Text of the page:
In designing the
libplot library, every effort was made to make
the Plotter interface independent of the type of Plotter. To the
extent that Plotters display individual (i.e., instance-specific)
behavior, that behavior is captured by a manageable number of
Plotter parameters. Each parameter has a value that is allowed
to be a generic pointer (a
void *). For most parameters, the
value is a string (a
The parameter values of any Plotter are constant over the lifetime of
the Plotter, and are specified when the Plotter is created. In the C binding, a value for any parameter is specified by calling the
pl_setplparam function. The
pl_setplparam function acts
plPlotterParams object, which encapsulates Plotter
parameters. When a Plotter is created by calling
a pointer to a
plPlotterParams object is passed as the final
If at Plotter creation time a parameter is not specified, its default value will be used, unless the parameter is string-valued and there is an environment variable of the same name, in which case the value of that environment variable will be used. This rule increases run-time flexibility: an application programmer may allow non-critical Plotter parameters to be specified by the user via environment variables.
In the C++ binding, the
PlotterParams class and
PlotterParams::setplparam, a member function, are the
analogues of the
plPlotterParams datatype and the function
The following are the currently recognized parameters (unrecognized ones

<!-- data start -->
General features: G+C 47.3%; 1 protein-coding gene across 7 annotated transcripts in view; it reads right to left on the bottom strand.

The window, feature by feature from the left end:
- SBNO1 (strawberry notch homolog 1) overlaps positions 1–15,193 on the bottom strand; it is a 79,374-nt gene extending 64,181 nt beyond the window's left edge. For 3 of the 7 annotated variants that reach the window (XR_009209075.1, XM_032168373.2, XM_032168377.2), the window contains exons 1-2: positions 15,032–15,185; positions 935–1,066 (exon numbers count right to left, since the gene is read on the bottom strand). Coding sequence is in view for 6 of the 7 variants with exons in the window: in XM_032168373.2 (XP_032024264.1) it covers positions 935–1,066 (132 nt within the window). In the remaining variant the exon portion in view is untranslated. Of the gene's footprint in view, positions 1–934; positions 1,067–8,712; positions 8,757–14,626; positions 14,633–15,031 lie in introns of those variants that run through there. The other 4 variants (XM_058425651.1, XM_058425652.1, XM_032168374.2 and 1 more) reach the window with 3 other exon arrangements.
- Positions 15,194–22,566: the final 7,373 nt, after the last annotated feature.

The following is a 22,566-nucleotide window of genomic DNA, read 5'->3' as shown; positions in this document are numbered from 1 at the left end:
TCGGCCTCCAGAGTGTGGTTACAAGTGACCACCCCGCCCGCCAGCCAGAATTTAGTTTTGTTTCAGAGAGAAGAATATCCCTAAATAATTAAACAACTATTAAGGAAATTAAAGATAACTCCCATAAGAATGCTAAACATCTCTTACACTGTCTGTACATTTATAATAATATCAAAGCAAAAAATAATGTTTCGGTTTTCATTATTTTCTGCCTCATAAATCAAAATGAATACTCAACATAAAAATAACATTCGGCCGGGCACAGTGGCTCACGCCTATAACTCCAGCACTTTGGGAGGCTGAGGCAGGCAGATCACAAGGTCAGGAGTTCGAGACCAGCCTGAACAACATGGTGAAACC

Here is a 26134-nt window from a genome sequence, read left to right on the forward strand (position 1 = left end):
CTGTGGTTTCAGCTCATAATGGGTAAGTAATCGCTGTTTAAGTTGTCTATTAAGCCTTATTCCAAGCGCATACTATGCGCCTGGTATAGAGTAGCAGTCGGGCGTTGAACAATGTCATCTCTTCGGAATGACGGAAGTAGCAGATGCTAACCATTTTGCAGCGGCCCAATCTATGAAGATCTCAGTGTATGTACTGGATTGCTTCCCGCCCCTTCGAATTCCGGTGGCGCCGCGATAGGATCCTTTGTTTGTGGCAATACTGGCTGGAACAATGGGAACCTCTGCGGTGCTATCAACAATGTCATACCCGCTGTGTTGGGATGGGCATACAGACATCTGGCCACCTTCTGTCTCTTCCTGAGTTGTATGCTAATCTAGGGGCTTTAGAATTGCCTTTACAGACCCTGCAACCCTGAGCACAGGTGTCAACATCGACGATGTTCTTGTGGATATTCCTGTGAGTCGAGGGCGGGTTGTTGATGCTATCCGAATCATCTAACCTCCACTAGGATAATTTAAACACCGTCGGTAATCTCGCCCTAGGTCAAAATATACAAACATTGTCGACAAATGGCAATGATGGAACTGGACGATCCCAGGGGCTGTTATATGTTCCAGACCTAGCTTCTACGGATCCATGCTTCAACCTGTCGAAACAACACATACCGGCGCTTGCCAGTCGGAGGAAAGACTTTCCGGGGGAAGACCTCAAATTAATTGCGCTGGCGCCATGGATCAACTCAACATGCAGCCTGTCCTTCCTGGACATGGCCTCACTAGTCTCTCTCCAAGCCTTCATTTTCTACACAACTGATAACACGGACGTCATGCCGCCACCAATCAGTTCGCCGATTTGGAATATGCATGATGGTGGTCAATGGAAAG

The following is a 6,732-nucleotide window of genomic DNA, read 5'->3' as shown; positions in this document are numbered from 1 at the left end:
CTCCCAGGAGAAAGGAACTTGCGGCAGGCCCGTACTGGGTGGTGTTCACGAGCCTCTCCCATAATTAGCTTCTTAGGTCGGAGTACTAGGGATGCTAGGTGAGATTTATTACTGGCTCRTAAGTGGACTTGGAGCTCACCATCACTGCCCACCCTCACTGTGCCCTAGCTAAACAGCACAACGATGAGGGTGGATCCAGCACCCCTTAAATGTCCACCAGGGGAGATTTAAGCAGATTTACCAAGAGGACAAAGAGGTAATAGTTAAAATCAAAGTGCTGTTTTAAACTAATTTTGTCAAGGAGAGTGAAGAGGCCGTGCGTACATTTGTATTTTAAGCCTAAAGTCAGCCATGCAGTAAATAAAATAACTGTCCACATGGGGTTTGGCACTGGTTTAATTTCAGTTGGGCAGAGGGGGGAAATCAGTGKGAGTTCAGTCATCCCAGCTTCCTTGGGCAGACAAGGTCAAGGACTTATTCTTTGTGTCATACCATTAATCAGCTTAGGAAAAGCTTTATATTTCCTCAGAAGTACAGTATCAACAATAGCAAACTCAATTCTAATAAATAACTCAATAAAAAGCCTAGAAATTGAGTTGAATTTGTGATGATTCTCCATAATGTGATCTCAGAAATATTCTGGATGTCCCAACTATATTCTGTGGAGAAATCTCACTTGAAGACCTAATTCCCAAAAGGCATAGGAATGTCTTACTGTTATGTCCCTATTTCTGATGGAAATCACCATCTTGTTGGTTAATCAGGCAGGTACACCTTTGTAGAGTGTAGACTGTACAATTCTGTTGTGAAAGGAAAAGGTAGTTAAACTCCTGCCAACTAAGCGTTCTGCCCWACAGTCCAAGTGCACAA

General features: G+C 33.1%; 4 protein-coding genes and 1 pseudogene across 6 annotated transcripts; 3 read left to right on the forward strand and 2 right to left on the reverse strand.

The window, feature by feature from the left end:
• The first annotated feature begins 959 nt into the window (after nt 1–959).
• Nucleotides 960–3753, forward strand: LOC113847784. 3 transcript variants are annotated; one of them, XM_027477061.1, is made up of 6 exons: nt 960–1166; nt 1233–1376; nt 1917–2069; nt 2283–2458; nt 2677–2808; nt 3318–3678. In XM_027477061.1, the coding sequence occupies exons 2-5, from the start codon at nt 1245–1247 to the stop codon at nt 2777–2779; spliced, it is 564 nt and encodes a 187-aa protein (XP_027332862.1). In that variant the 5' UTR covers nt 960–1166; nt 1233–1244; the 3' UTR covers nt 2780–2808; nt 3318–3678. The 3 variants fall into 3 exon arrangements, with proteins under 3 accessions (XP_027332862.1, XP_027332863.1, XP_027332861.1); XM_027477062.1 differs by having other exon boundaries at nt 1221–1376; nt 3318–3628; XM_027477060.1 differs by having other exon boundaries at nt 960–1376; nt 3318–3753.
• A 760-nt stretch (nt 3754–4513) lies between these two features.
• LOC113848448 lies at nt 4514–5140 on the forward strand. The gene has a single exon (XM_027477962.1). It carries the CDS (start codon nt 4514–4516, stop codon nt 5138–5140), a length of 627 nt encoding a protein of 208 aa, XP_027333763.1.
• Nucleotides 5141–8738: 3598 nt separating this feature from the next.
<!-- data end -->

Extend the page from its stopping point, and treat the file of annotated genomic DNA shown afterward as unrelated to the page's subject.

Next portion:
are ignored). The most important ones are
DISPLAY, which affects
BITMAPSIZE, which affects X Plotters, PNG
Plotters, PNM Plotters, and GIF Plotters,
PAGESIZE, which affects
Illustrator, Postscript, CGM, Fig, and HP-GL Plotters, and
ROTATION, which affects all Plotters except Metafile Plotters.
These four parameters are listed first and the others alphabetically.
Most of the remaining parameters, such as the several whose names begin
with "HPGL", affect only a single type of Plotter.
Xplot.geometry. That is for backward compatibility.
X Plotters support precise positioning of the graphics display. For
BITMAPSIZE is "570x570+0+0" then it will be
positioned in the upper left corner of the X Window System display.
For Illustrator, Postscript, PCL and Fig Plotters, the graphics
display will be, by default, a square region centered on the specified
page. (For example, it will be a centered 8in square if
PAGESIZE is "letter".) For HP-GL Plotters, it will be a square
region of the same size, but will not by default be centered. SVG
format and WebCGM format have no notion of the Web page on which the
graphics display will ultimately be positioned. They do have a notion
of default display size, though this will normally be overridden when
the SVG or WebCGM file is placed on a Web page. For this default
display size, SVG and CGM Plotters will use the same graphics display
size that is used by other Plotters.
For the default size (and location) of the graphics display for each
page type, see Page and Viewport Sizes. You do not need to use
the default size, since either or both of its dimensions can be
specified explicitly. For example,
PAGESIZE could be specified
as "letter,xsize=4in", or "a4,xsize=10cm,ysize=15cm". The dimensions
are allowed to be negative (a negative dimension results in a
For Plotters other than SVG and CGM Plotters, the position of the
graphics display on the page, relative to its default position, can be
adjusted by specifying an offset vector. For example,
could be specified as "letter,yoffset=1.2in", or
"a4,xoffset=−5mm,yoffset=2.0cm". Inches, centimeters, and
millimeters are the supported units. The "xoffset" and "yoffset"
options may be used in conjunction with "xsize" and "ysize".
It is also possible to position the graphics display precisely, by
specifying the location of its lower left corner relative to the lower
left corner of the page. For example,